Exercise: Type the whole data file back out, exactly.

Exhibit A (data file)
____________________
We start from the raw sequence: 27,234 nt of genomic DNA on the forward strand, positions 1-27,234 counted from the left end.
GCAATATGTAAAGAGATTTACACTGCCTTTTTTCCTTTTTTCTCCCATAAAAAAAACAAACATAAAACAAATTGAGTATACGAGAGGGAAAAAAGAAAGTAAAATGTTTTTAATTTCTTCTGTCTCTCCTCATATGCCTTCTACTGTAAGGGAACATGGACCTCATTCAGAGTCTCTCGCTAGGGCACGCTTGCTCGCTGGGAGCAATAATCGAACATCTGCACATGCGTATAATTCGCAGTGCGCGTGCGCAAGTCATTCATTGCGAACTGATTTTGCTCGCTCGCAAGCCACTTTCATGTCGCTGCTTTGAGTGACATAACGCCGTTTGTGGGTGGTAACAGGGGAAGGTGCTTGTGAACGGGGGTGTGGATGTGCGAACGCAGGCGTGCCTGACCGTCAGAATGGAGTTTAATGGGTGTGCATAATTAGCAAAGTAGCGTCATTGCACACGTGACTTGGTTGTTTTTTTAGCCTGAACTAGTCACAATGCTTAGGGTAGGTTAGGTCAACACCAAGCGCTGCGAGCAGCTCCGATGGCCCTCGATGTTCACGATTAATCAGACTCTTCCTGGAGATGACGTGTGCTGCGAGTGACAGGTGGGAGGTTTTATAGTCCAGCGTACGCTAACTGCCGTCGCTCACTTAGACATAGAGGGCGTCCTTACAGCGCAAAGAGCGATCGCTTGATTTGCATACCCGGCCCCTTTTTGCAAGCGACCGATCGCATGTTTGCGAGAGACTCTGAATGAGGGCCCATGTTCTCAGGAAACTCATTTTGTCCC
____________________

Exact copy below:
We start from the raw sequence: 27,234 nt of genomic DNA on the forward strand, positions 1-27,234 counted from the left end.
GCAATATGTAAAGAGATTTACACTGCCTTTTTTCCTTTTTTCTCCCATAAAAAAAACAAACATAAAACAAATTGAGTATACGAGAGGGAAAAAAGAAAGTAAAATGTTTTTAATTTCTTCTGTCTCTCCTCATATGCCTTCTACTGTAAGGGAACATGGACCTCATTCAGAGTCTCTCGCTAGGGCACGCTTGCTCGCTGGGAGCAATAATCGAACATCTGCACATGCGTATAATTCGCAGTGCGCGTGCGCAAGTCATTCATTGCGAACTGATTTTGCTCGCTCGCAAGCCACTTTCATGTCGCTGCTTTGAGTGACATAACGCCGTTTGTGGGTGGTAACAGGGGAAGGTGCTTGTGAACGGGGGTGTGGATGTGCGAACGCAGGCGTGCCTGACCGTCAGAATGGAGTTTAATGGGTGTGCATAATTAGCAAAGTAGCGTCATTGCACACGTGACTTGGTTGTTTTTTTAGCCTGAACTAGTCACAATGCTTAGGGTAGGTTAGGTCAACACCAAGCGCTGCGAGCAGCTCCGATGGCCCTCGATGTTCACGATTAATCAGACTCTTCCTGGAGATGACGTGTGCTGCGAGTGACAGGTGGGAGGTTTTATAGTCCAGCGTACGCTAACTGCCGTCGCTCACTTAGACATAGAGGGCGTCCTTACAGCGCAAAGAGCGATCGCTTGATTTGCATACCCGGCCCCTTTTTGCAAGCGACCGATCGCATGTTTGCGAGAGACTCTGAATGAGGGCCCATGTTCTCAGGAAACTCATTTTGTCCC